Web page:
• The injured diver will be transported to the chamber by the most expeditious method – typically Baptist Life Flight - with Escambia County EMS ground ambulance as the backup.
    • Backup telephone numbers for Coast Guard:
    Coast Guard Station Emergency Search and Rescue Line
    850-453-8178
    Coast Guard Station Main Number
    850-453-8282
    • If no communications can be established with Coast Guard Station Pensacola, call Escambia County (FL) 911 on cell phone when feasible, tell them that you have a diving accident, and ask for them to relay your call to the Coast Guard. Request that 911 record your vessel name, location, cell phone number, and the nature of the emergency to provide to the Coast Guard when transferring the call.


    Dive Boat Captain Passes the Following Information to the Coast Guard
    • First Transmission
    1. Name and location of vessel
    2. Nature of distress – scuba diving accident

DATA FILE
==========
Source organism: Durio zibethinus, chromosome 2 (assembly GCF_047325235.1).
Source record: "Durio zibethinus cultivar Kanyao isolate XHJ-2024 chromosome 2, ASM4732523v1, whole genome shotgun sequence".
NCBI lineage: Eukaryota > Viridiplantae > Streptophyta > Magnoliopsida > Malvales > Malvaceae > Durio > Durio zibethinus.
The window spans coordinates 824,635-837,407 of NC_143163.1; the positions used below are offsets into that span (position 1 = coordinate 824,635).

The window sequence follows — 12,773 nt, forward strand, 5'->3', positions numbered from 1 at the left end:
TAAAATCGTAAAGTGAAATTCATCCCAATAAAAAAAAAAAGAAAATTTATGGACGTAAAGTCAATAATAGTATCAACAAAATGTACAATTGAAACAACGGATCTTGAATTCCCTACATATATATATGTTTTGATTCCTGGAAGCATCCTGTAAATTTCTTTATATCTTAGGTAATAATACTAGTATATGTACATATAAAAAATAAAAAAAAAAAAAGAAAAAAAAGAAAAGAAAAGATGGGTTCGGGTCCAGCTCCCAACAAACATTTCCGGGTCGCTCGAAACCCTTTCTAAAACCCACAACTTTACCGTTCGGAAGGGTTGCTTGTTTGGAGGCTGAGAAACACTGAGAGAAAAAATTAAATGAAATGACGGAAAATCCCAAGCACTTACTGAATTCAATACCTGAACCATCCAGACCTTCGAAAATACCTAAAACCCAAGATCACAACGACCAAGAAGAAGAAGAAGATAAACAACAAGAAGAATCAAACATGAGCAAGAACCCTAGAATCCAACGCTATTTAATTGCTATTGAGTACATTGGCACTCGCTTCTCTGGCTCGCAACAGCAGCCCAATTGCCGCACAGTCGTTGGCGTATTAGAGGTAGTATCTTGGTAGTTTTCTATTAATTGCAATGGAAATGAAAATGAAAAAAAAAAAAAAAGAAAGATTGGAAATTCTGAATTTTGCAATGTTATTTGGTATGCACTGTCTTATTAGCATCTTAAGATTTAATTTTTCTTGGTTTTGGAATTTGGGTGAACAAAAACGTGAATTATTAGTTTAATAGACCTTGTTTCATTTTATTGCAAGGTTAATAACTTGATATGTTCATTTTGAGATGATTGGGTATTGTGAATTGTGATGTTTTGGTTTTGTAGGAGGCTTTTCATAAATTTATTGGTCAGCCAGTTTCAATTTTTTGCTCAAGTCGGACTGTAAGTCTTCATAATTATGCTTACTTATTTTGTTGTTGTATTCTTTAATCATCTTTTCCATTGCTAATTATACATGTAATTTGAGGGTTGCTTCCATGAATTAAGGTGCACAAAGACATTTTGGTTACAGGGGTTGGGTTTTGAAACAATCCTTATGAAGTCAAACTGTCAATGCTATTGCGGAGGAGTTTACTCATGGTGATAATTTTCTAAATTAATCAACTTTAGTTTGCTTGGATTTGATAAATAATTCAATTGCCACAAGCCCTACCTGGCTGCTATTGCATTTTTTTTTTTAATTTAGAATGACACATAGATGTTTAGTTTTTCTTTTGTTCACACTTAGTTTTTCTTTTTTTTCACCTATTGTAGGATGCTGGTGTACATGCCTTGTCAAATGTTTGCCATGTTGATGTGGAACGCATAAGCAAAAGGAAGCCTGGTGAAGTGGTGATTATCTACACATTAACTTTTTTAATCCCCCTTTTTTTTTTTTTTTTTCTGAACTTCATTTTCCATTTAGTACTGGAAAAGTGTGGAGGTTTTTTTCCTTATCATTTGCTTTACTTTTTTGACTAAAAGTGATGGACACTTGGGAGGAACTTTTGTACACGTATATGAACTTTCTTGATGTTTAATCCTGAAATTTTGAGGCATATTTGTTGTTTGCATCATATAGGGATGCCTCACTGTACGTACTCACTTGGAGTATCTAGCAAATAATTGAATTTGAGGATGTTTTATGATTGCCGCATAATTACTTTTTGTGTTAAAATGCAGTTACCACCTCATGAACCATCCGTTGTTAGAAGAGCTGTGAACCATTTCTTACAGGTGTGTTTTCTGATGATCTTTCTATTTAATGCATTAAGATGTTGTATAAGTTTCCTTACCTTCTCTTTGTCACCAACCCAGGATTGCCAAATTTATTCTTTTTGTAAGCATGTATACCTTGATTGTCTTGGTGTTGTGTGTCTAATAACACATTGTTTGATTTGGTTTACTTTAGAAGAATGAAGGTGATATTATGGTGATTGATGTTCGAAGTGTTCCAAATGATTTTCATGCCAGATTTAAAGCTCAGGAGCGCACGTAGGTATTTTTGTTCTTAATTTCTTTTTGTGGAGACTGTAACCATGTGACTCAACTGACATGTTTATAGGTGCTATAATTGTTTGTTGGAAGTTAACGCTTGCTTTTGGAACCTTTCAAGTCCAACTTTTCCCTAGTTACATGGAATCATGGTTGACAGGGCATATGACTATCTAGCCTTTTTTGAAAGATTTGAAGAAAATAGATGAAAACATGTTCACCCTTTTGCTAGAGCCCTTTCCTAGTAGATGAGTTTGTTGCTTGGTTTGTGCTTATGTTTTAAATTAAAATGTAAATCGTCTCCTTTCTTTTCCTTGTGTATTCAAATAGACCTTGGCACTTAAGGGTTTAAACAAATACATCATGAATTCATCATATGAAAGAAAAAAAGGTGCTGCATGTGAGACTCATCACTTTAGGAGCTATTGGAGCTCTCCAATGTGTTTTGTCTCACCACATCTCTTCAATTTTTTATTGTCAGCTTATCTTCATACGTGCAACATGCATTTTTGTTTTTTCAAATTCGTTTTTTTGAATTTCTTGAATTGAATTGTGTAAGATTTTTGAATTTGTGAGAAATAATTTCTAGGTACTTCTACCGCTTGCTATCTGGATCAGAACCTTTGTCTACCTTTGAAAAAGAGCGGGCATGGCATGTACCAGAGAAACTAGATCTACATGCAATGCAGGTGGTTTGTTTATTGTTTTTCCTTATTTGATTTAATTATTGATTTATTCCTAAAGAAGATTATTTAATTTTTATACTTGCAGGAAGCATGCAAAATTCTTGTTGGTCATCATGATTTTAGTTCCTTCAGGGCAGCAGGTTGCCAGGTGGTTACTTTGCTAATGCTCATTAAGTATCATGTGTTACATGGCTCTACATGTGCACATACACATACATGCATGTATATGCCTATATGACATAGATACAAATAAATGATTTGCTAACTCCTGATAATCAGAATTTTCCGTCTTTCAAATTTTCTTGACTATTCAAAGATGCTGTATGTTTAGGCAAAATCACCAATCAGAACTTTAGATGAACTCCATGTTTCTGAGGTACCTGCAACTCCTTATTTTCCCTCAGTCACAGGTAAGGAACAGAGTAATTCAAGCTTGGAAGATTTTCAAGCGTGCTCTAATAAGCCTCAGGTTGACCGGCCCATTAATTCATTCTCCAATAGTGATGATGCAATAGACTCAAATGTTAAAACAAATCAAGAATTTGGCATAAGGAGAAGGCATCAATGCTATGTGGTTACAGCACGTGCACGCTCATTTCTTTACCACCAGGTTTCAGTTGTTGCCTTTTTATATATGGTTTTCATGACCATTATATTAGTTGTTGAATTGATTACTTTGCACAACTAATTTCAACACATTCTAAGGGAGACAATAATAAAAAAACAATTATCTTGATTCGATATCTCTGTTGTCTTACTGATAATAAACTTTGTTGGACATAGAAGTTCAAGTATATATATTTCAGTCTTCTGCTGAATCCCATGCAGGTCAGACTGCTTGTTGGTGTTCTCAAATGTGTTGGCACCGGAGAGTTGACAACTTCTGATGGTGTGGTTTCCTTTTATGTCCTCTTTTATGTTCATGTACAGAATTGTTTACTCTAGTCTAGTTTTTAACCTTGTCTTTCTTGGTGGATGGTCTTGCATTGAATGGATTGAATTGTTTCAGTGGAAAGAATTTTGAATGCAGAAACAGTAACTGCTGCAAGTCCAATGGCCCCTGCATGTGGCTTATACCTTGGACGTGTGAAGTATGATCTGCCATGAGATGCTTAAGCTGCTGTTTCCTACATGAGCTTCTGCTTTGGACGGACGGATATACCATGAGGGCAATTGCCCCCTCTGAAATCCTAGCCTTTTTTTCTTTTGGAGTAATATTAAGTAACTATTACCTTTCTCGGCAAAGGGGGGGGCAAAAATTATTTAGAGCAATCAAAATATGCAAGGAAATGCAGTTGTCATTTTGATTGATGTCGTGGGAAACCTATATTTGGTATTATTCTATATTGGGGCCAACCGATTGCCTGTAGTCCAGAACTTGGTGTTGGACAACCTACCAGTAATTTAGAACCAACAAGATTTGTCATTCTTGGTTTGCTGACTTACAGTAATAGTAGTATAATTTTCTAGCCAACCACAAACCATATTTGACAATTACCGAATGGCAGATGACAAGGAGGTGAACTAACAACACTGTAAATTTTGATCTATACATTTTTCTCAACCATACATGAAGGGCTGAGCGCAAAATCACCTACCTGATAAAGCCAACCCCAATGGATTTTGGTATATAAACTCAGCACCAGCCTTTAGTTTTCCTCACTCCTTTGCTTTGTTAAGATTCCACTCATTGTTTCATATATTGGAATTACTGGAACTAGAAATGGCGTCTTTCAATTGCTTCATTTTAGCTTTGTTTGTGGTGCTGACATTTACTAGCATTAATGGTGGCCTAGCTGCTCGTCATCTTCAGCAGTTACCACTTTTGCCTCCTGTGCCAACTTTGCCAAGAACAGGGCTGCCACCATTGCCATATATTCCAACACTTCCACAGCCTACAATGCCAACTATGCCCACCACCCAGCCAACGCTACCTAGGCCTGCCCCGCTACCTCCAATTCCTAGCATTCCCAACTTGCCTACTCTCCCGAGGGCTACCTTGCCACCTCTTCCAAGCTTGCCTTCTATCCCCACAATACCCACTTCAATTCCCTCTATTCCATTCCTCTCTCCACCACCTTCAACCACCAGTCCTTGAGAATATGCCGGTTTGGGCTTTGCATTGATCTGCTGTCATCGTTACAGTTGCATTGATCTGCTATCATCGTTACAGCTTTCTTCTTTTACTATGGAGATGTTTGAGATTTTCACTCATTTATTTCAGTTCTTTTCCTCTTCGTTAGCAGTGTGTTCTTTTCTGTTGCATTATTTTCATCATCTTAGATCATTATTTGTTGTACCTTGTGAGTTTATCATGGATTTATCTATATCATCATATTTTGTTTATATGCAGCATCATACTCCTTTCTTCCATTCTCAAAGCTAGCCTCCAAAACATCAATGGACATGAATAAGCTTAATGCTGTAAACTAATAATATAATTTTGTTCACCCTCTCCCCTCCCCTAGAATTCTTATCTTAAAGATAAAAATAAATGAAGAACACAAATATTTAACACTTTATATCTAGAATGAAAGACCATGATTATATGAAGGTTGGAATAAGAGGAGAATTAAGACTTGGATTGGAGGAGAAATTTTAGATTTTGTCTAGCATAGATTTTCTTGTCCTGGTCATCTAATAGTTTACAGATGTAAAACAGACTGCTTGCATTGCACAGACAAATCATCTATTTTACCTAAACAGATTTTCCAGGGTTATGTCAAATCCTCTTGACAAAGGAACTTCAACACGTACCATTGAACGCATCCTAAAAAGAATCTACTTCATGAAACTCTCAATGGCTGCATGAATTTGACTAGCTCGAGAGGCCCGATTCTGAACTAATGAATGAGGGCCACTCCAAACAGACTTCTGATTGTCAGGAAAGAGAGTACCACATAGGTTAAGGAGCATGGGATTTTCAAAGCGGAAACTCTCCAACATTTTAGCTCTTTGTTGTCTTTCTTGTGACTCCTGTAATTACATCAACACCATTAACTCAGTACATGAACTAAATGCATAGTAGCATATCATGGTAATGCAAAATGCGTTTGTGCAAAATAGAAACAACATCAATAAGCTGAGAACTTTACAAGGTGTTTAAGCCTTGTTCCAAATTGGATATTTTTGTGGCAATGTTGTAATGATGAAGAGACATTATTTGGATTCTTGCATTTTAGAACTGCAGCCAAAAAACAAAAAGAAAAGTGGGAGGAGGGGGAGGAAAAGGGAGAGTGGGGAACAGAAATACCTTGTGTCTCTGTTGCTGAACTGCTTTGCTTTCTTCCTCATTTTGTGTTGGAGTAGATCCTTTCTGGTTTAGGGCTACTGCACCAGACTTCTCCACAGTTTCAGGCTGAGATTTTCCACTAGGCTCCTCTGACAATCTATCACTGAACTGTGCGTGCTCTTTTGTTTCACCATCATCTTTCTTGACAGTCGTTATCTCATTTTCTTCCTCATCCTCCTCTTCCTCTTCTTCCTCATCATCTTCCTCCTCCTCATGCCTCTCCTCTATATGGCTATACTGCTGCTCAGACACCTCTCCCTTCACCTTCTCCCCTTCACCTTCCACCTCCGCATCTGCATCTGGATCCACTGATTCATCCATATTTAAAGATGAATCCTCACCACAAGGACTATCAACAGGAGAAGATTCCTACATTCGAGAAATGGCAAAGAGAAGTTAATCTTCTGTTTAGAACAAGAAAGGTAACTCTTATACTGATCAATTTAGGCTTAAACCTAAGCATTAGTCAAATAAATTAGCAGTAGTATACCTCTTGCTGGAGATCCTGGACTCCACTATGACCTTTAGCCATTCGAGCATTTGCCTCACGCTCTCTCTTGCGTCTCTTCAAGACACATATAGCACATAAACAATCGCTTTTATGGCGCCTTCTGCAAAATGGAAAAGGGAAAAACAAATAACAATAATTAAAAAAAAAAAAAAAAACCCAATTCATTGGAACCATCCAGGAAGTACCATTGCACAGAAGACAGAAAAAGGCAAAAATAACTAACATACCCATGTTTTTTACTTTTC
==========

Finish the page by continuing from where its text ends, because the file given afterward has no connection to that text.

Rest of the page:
3. Name, age and sex of casualty
    4. Dive profile
    Depth/time
    Gas mix used on dive
    Time of surfacing
    Omitted decompression?
    Emergency ascent made by diver?
    5. Presenting signs and symptoms
    6. Current status
    Conscious Yes/No
    Breathing difficulty Yes/No
    Pain Yes/No Where?
    Weakness/Paralysis Yes/No Where?
    Sensory loss Yes/No Where?
    • Second Transmission
    Provide Coast Guard requested information outlined in Appendix A


    Which Chamber Should the Injured Diver Be Evacuated To?
    • Baptist Hospital (Pensacola, FL) is PRIMARY
    Two monoplace chambers
    24-hour bends watch
    Can do two treatments simultaneously
    Can treat only one ventilated patient at a time
    Does not recompress unconscious or critical patients
    Staff trained in management of diving accidents
    Has emergency room capability
    • Springhill Medical Center (Mobile, AL) – Second Option
    Two-person chamber
    24-hour bends watch
    Staff trained in management of diving accidents
    Will recompress unconscious or critical patients
    60 miles from Pensacola
    • Capitol Regional Medical Center (Tallahassee, FL) – Third Option
    Multiplace chamber
    24-hour bends watch
    Staff trained in management of diving accidents
    Will recompress unconscious or critical patients
    180 miles from Pensacola

    * Note: Baptist Life Flight may or may not be able to reach Capitol Regional Medical Center without refueling - depends on flying conditions.


    Who Makes the Call on Where the Casualty Goes after the Injured Diver Is Transferred to EMS at the Coast Guard Station Pensacola Pier?